“Rugged individualism,” when it becomes hedonistic and self-centered, can wreak havoc on society, dissolving the social glues of common moral custom and the Rule of Law. But while our culture may have all the hedonism and selfishness of the worst individualism, it also has all the infantile fussiness of a “no boys allowed” tree house party. Rejecting strong, moral language is not even a matter of morality for many of my peers—they fear and hate the Truth with nothing more profound than the fastidiousness of little girls who fear and hate boy-cooties. But when it comes to matters of morality, their decisions have moral implications. As I’ve written elsewhere:

They don’t want to be independent even to the degree that the Church would require. To be a true “individualist,” in the worst, most selfish sense, is to be willing to sacrifice responsibility for the sake of dependency. We are political animals, yes, but this is why Pope Francis compares those who opt out of engaging in politics — that complex and often cynical practice — to Pontius Pilate. Pilate was an individualist who washed his hands of the pressing dilemmas he faced. He was also willing to pass off his own responsibility to judge for himself — and perhaps this was the graver fault. He passed that responsibility off to the “community”: to ecclesiastics, civil authorities, and a mob drummed up by demagoguery.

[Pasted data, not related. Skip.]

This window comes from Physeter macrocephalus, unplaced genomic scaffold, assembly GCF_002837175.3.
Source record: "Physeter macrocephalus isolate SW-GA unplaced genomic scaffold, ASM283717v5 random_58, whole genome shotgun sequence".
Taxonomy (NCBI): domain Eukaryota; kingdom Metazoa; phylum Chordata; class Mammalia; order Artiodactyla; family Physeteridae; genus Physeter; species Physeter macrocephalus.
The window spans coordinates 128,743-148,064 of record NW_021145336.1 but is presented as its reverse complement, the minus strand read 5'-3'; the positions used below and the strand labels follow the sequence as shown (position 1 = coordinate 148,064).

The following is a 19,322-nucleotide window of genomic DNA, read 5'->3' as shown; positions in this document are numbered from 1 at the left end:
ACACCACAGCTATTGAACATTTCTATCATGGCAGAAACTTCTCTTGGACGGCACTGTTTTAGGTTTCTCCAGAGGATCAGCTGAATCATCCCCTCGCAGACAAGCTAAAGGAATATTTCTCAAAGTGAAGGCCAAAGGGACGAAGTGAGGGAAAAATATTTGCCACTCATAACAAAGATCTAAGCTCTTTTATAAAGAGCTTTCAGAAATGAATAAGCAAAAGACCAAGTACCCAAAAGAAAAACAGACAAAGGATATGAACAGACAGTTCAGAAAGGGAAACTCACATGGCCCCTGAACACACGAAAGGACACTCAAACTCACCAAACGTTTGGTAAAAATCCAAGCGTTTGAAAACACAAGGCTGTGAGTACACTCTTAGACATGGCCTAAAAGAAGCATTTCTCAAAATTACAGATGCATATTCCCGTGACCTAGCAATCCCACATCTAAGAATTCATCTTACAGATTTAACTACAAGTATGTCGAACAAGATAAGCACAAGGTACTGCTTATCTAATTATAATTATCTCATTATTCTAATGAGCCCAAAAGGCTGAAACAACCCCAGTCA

If our entire culture is a culture of peer pressure and collaboration, and we allow that culture to infect the Body of Christ that is the Church, how can we be surprised when Christianity becomes a thing of the past? It’s rare for individual members of the world wide web culture to stand up against their peers, to risk the outer darkness into which Christianity has all but completely retreated. If we give in to the friendly, murderous Age of Google, how can we complain when Google itself does the same?

Stephen Herreid is currently a Fellow at the John Jay Institute (Philadelphia) and the arts editor for Humane Pursuits. He has been a Contributing Editor to The Intercollegiate Review Online and has contributed several chapters to the latest edition of ISI’s Choosing the Right College.

Tags:
AbortionPro-life